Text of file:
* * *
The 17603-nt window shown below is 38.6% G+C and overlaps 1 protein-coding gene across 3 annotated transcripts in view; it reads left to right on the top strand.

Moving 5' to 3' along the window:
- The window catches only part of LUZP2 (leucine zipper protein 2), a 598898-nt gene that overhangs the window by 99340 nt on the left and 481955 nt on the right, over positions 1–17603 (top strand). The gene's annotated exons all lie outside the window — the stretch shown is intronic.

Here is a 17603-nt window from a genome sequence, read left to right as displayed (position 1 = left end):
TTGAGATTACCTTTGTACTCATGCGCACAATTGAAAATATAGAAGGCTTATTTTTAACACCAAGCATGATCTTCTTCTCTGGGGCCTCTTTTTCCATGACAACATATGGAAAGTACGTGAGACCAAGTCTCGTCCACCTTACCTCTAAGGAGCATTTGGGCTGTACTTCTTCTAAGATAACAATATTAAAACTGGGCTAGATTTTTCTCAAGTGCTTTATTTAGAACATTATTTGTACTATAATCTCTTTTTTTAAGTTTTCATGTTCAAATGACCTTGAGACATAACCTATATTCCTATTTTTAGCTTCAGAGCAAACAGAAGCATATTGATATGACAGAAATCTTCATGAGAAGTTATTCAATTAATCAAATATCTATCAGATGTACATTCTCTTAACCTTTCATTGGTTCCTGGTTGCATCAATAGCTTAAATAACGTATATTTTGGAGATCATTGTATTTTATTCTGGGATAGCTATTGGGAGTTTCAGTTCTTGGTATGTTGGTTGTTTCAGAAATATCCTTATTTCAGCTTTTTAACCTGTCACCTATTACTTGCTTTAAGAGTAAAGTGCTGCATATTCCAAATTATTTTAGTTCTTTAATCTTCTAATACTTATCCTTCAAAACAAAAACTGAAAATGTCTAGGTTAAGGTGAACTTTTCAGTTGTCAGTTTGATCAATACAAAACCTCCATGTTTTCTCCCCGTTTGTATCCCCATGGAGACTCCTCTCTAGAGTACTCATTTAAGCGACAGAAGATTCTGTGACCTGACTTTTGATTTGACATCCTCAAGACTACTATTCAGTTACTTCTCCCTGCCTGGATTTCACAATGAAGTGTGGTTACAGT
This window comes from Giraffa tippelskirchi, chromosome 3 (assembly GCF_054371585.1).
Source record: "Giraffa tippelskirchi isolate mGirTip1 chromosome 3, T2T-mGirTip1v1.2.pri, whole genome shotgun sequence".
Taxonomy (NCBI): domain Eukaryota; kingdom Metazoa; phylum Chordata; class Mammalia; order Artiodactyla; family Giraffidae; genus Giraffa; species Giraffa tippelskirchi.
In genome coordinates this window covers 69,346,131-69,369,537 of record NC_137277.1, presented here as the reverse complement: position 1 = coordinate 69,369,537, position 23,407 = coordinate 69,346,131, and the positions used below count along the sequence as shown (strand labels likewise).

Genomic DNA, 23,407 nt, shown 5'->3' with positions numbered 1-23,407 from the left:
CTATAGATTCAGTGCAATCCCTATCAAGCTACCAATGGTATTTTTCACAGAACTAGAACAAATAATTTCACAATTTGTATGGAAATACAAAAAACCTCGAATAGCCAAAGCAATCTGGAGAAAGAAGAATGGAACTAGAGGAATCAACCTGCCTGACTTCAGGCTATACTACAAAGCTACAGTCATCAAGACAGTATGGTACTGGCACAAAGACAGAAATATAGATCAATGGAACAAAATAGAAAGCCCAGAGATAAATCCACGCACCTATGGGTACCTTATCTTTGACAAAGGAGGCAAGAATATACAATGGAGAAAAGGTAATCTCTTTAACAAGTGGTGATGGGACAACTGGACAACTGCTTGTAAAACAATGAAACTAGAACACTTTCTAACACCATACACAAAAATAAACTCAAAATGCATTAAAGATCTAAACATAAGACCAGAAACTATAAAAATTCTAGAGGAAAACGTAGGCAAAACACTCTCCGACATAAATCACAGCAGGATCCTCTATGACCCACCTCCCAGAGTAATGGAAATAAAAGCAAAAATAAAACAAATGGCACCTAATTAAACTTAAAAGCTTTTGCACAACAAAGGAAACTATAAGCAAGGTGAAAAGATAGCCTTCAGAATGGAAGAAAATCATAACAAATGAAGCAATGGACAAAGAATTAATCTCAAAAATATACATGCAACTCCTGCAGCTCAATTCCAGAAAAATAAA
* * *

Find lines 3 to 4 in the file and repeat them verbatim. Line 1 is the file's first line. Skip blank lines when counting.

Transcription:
- The window catches only part of LUZP2 (leucine zipper protein 2), a 598898-nt gene that overhangs the window by 99340 nt on the left and 481955 nt on the right, over positions 1–17603 (top strand). The gene's annotated exons all lie outside the window — the stretch shown is intronic.

Here is a 17603-nt window from a genome sequence, read left to right as displayed (position 1 = left end):